Clinical Law Courses 

The Law School offers several nationally ranked clinical programs allowing students, under the close supervision of faculty, to represent clients who present business-related issues. Students not only gain valuable negotiation and advocacy skills, but also learn to draft legal documents and research complex business law issues.

The Consumer Bankruptcy: Legal Theory and Practice offering focuses on consumer chapter 7 bankruptcy cases and also discusses chapter 13 bankruptcy. It allows students to work hand in hand with experienced consumer bankruptcy practitioners representing low-income, pro bono individual debtors in their federal, chapter 7 bankruptcy cases before the U.S. Bankruptcy Court for the District of Maryland.

Student attorneys in the Low-Income Taxpayer Clinic represent low-income individuals who have disputes with the Internal Revenue Service, and assist them with matters before the IRS and the U.S. Tax Court.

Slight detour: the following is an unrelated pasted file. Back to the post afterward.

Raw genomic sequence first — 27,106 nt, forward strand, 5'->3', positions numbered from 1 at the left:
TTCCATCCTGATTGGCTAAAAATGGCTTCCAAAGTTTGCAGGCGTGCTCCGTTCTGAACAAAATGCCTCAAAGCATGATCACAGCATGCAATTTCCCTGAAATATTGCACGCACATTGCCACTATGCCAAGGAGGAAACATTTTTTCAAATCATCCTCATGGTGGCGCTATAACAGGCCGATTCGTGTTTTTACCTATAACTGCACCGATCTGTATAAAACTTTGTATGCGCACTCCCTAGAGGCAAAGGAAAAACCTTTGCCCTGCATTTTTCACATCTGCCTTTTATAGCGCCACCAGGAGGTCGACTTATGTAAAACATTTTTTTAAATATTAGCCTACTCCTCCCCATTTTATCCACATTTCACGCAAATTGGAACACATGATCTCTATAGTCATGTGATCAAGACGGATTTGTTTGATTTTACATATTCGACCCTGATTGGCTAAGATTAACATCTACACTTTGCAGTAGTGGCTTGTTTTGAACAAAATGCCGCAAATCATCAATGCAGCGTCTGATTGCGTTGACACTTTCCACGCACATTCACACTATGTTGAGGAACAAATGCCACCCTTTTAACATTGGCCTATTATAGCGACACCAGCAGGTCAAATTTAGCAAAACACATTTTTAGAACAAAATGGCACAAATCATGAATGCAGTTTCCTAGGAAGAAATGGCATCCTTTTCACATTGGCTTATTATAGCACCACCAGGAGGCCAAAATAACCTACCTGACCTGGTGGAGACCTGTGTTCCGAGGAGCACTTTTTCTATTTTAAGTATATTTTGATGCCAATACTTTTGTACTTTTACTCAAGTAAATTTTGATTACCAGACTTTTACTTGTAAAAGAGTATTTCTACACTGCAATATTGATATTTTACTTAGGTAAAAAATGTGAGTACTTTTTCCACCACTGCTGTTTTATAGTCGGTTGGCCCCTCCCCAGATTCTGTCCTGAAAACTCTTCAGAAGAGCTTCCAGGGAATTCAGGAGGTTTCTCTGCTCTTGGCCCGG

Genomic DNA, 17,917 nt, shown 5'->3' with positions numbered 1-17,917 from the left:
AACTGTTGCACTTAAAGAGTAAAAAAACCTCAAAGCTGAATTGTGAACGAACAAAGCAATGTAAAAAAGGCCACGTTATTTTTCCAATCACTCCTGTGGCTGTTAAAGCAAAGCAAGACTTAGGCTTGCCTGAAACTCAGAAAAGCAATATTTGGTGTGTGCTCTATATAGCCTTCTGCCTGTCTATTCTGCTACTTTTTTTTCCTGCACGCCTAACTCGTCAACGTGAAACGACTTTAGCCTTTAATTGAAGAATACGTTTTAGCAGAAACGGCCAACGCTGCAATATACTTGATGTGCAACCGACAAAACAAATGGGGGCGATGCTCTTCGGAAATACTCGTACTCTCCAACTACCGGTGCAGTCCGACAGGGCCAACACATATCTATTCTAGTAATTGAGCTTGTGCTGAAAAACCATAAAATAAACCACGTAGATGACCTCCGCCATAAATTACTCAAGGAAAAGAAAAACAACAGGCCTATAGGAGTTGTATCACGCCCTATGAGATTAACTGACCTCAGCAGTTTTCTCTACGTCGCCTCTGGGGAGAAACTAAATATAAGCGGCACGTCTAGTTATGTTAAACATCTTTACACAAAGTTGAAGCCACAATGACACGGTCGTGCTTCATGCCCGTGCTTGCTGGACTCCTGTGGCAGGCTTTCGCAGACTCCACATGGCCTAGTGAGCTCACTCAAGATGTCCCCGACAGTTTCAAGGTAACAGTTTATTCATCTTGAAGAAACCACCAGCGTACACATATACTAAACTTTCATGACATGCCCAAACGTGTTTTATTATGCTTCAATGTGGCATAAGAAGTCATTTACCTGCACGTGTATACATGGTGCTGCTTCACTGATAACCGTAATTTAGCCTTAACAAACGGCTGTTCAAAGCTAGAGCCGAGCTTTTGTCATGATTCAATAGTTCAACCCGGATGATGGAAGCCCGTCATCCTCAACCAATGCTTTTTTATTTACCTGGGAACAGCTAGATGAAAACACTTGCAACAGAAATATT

Students in the Intellectual Property and Entrepreneurship Clinic work at the MIPLRC advising biotech and infotech startup companies in connection with issues relating to patents, copyrights, trademarks, trade secrets, domain names, and other intellectual property issues, as well as a variety of business law issues.

In the Small Business & Community Equity Development Clinic, student attorney teams concentrate on legal/practical matters of concern to neighborhoods, organizations, and small busineses that lack access to needed legal services, as well as other forms of societal power. The clients are communities, organizations, and businesses, not individuals. This clinic engages in community lawyering, which seeks to organize and empower communities and community-based organizations by utilizing a wide range of legal tools to address community concerns. 

Transactional Law Competitions

The Business Law Program encourages and sponsors students who desire to gain hands-on learning through transactional law competitions. These competitions frequently allow students an opportunity to draft deal documents and negotiate the terms of the deal against another student team. In addition, some competitions expose students to commercial litigation in a moot court format. We believe that these practice-based experiences enrich students' substantive learning and professional development.